Of those sources, the Vegas odds still have us fairly high (6.2 percent chance of winning the NL pennant), but the other sources all have us at appropriately low levels for contention. There may very well be a lot of season left, and as we saw last year, anything can happen in the month of September. Still, counting on an epic collapse by one of the Wild Card leaders is at best a pipe dream, and teams need to worry about contending in future seasons as well as the now. The Fish cannot sell out a potentially worthy future investment for a slightly smaller chance at winning a chance at the playoffs in 2012.

Sanchez's Perceived Struggles

Sanchez's ERA went up to 4.12 in his starts in June and early July, but his overall peripheral numbers still look pretty good. His 21.4 percent strikeout rate for the year almost perfectly matches his mark from 2009 to 2011 of 20.9 percent, meaning that he is more or less playing to his supposed skill level. He has decreased his walk rate as well and continues to allow a below average number of home runs, leading to a FIP of 3.43. That 3.43 FIP is not all that far away from his 2009 to 2011 mark of 3.56.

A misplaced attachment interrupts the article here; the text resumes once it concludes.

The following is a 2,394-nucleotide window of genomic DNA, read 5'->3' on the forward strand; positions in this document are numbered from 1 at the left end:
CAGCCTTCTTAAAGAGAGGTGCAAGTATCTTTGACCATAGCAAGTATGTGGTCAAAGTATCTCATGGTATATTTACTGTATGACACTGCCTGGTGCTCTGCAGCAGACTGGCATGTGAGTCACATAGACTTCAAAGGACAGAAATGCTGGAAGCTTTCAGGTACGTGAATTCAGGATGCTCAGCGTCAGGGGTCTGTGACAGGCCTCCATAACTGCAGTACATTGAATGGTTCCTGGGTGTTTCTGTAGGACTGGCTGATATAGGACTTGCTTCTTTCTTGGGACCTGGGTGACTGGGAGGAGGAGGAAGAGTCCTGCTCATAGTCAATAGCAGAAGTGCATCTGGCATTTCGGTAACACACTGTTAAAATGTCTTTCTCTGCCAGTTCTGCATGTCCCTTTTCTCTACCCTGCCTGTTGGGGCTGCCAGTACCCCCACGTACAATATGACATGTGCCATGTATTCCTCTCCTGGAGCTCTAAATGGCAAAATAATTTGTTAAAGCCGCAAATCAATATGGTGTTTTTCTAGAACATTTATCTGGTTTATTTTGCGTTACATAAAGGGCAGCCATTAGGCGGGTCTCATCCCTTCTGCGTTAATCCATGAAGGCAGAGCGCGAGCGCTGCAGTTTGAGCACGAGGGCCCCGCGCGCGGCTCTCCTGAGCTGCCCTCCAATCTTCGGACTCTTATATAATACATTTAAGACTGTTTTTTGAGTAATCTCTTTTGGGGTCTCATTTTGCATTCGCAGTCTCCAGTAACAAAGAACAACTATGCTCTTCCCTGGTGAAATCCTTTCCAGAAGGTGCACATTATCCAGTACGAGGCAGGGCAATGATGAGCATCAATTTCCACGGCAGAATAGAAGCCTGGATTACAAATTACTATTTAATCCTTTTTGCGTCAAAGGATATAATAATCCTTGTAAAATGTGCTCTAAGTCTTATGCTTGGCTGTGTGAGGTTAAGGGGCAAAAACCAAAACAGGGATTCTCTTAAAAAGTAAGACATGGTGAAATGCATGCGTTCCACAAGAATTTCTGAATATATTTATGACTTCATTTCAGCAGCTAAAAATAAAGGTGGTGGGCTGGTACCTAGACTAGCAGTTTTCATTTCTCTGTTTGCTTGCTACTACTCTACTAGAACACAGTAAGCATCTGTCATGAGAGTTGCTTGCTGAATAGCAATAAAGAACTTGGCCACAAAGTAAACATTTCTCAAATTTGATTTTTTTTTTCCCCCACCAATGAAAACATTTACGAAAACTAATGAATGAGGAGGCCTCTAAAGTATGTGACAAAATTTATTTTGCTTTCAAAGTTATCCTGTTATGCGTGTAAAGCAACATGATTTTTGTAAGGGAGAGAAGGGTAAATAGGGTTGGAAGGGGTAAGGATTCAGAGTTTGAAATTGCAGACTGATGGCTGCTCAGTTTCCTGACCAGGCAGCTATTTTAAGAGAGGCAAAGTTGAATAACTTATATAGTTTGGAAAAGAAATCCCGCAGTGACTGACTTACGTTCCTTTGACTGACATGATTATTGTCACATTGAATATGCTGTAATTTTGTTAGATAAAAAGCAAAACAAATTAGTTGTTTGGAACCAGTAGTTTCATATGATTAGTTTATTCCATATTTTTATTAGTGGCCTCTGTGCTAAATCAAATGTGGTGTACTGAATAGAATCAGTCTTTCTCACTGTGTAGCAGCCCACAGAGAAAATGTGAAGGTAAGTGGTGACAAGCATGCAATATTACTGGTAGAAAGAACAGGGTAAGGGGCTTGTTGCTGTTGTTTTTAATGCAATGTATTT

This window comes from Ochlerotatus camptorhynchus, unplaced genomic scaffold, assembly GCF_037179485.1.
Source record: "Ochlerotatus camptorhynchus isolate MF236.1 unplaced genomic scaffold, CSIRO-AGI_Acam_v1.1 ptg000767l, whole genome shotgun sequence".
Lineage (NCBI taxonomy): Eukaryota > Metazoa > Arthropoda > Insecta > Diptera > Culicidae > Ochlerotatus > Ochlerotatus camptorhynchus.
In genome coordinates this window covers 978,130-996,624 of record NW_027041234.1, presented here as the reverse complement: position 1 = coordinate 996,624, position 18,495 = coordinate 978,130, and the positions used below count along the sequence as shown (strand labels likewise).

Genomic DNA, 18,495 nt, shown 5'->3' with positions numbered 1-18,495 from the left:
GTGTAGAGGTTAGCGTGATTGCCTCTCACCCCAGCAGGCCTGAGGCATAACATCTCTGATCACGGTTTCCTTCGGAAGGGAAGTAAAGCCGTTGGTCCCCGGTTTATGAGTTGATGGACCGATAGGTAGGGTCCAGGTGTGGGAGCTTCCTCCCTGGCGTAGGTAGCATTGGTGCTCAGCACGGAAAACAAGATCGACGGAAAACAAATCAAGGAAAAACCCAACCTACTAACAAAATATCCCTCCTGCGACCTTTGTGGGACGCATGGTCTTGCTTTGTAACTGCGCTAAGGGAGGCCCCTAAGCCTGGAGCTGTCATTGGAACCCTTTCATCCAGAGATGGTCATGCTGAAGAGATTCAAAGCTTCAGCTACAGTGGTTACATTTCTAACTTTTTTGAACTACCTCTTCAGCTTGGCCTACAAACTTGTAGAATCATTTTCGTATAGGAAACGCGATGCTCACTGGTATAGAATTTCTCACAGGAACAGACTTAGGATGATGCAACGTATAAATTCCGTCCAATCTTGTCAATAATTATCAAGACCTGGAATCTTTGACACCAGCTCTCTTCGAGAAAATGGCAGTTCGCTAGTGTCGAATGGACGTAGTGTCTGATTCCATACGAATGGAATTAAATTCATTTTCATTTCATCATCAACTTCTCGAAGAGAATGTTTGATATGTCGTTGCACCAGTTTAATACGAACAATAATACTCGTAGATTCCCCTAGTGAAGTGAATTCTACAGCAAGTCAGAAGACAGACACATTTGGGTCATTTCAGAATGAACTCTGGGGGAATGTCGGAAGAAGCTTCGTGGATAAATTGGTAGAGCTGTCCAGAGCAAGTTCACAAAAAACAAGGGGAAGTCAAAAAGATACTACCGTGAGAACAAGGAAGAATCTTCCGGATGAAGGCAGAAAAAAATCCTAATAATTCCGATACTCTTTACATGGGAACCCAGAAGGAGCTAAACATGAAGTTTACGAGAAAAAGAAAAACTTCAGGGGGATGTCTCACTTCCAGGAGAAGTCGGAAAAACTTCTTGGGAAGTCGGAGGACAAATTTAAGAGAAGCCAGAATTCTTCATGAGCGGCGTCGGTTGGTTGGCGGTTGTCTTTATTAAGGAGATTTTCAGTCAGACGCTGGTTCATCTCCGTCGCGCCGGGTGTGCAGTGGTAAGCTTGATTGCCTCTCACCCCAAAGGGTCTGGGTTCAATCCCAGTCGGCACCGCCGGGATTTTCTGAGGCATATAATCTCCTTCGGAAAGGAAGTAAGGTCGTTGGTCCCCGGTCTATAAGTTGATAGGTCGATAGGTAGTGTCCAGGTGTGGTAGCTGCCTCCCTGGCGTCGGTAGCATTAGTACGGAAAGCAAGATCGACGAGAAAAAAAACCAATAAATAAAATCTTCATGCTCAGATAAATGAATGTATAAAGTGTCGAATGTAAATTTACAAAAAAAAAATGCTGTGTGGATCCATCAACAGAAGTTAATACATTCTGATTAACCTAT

That is a good thing for Sanchez's performance going forward, but it ironically does not help the team in terms of earning trade value for Sanchez. His recent struggles, whether fair or not, are what are most evident in the minds of talent evaluators scouting Sanchez for a potential deadline deal. If those evaluators see Sanchez's recent struggles and 4.12 ERA, they are going to be more reminded of those numbers than of the underlying statistics that still indicate strong performance for the future. That may cause some evaluators to undervalue Sanchez and thus not yield a proper return in a trade.

A Proper Return?

What is a proper return for Sanchez this offseason? In order to find out, we would have to project him going forward for the rest of the year. ZiPS projects a 3.73 ERA and 3.44 FIP through the rest of 2012. This matches up decently with his 3.66 ERA and 3.56 FIP from 2009 to 2011 as well, meaning that Sanchez has not ultimately changed any perceptions with his 2012 performance. ZiPS expects Sanchez to make 14 more starts and pitch 82 more innings; both of these numbers also seem fair.

What do those numbers ultimately yield? Through the rest of 2012, we expect Anibal Sanchez to contribute between 1.3 and 1.7 Wins Above Replacement (WAR). If you have the value of a win this season at $4.8 million, for example, that is worth $7.2 million in value the rest of the way. Sanchez is maybe owned $3.2 million for the rest of the year, meaning that, as a trade asset, he is worth about $4 million.